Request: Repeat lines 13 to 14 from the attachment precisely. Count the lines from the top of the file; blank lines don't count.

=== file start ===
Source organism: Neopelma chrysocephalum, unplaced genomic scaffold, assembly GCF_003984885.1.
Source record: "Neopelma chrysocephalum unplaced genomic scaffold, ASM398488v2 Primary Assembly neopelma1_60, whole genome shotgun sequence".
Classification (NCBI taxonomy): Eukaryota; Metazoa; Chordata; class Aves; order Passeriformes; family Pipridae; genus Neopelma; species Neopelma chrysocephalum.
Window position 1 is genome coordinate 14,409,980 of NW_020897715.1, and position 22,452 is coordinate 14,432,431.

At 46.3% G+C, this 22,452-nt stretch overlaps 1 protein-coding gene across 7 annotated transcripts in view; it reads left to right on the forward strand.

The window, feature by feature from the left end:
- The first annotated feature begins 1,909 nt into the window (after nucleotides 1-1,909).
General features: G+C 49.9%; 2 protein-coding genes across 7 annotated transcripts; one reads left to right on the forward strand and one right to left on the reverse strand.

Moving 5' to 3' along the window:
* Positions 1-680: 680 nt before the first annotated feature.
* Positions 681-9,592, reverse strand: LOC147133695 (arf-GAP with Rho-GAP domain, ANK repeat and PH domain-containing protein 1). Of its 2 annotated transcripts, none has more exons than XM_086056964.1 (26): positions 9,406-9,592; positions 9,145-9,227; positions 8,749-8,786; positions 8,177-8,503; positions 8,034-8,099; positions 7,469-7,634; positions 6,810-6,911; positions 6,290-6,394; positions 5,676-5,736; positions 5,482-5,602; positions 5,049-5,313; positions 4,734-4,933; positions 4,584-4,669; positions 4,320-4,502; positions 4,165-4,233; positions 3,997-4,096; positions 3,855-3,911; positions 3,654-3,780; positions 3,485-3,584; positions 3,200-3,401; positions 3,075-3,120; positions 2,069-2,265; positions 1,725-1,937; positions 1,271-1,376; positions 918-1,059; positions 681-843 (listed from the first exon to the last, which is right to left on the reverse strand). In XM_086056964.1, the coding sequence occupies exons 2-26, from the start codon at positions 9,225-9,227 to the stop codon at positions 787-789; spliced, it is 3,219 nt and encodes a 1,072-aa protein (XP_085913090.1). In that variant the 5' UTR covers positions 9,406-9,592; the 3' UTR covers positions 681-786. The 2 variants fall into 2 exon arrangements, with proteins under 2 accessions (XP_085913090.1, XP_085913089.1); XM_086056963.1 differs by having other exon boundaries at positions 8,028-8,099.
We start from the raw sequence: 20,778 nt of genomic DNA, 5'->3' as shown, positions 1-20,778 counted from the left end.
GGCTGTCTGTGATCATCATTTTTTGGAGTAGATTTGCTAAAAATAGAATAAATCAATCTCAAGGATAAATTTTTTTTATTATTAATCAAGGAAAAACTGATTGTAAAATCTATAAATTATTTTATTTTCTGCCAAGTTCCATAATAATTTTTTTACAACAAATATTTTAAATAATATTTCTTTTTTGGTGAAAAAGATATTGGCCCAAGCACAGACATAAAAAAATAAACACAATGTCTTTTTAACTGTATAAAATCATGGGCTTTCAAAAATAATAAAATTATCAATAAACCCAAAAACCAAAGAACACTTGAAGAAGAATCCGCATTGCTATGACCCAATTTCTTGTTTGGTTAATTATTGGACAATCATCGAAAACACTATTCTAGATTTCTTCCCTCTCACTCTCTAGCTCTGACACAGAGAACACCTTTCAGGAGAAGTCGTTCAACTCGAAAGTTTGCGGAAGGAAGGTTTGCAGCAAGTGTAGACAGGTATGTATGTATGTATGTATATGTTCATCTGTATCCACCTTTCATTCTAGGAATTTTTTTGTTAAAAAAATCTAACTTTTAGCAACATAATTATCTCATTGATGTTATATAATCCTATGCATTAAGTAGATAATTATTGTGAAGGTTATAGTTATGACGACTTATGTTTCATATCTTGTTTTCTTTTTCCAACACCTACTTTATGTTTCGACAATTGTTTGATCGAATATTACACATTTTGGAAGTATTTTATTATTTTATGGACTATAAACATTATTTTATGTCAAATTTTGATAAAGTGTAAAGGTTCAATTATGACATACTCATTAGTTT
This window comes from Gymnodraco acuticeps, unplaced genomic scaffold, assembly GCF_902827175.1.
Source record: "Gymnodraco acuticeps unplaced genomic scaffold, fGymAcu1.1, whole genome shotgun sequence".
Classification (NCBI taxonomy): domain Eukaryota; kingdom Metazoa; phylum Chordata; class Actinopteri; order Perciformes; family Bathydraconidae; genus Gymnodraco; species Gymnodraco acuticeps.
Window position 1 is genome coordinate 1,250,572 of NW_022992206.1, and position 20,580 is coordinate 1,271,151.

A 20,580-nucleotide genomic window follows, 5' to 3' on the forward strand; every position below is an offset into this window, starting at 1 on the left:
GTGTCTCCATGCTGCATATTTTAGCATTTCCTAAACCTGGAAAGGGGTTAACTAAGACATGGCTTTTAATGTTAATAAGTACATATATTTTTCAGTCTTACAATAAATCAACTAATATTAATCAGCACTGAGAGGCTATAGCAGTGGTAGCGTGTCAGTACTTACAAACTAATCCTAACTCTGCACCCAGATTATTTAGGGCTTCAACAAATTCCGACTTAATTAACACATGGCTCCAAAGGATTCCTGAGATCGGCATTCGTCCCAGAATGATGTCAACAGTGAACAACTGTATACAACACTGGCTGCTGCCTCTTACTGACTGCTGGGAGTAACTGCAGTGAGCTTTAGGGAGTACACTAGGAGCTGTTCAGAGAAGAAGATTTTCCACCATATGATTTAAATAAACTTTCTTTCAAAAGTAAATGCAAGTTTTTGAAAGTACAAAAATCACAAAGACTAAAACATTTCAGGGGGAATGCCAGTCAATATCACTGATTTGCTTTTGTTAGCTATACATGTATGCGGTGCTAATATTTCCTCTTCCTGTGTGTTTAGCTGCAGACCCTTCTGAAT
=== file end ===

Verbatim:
GGCTGTCTGTGATCATCATTTTTTGGAGTAGATTTGCTAAAAATAGAATAAATCAATCTCAAGGATAAATTTTTTTTATTATTAATCAAGGAAAAACTGATTGTAAAATCTATAAATTATTTTATTTTCTGCCAAGTTCCATAATAATTTTTTTACAACAAATATTTTAAATAATATTTCTTTTTTGGTGAAAAAGATATTGGCCCAAGCACAGACATAAAAAAATAAACACAATGTCTTTTTAACTGTATAAAATCATGGGCTTTCAAAAATAATAAAATTATCAATAAACCCAAAAACCAAAGAACACTTGAAGAAGAATCCGCATTGCTATGACCCAATTTCTTGTTTGGTTAATTATTGGACAATCATCGAAAACACTATTCTAGATTTCTTCCCTCTCACTCTCTAGCTCTGACACAGAGAACACCTTTCAGGAGAAGTCGTTCAACTCGAAAGTTTGCGGAAGGAAGGTTTGCAGCAAGTGTAGACAGGTATGTATGTATGTATGTATATGTTCATCTGTATCCACCTTTCATTCTAGGAATTTTTTTGTTAAAAAAATCTAACTTTTAGCAACATAATTATCTCATTGATGTTATATAATCCTATGCATTAAGTAGATAATTATTGTGAAGGTTATAGTTATGACGACTTATGTTTCATATCTTGTTTTCTTTTTCCAACACCTACTTTATGTTTCGACAATTGTTTGATCGAATATTACACATTTTGGAAGTATTTTATTATTTTATGGACTATAAACATTATTTTATGTCAAATTTTGATAAAGTGTAAAGGTTCAATTATGACATACTCATTAGTTT
This window comes from Gymnodraco acuticeps, unplaced genomic scaffold, assembly GCF_902827175.1.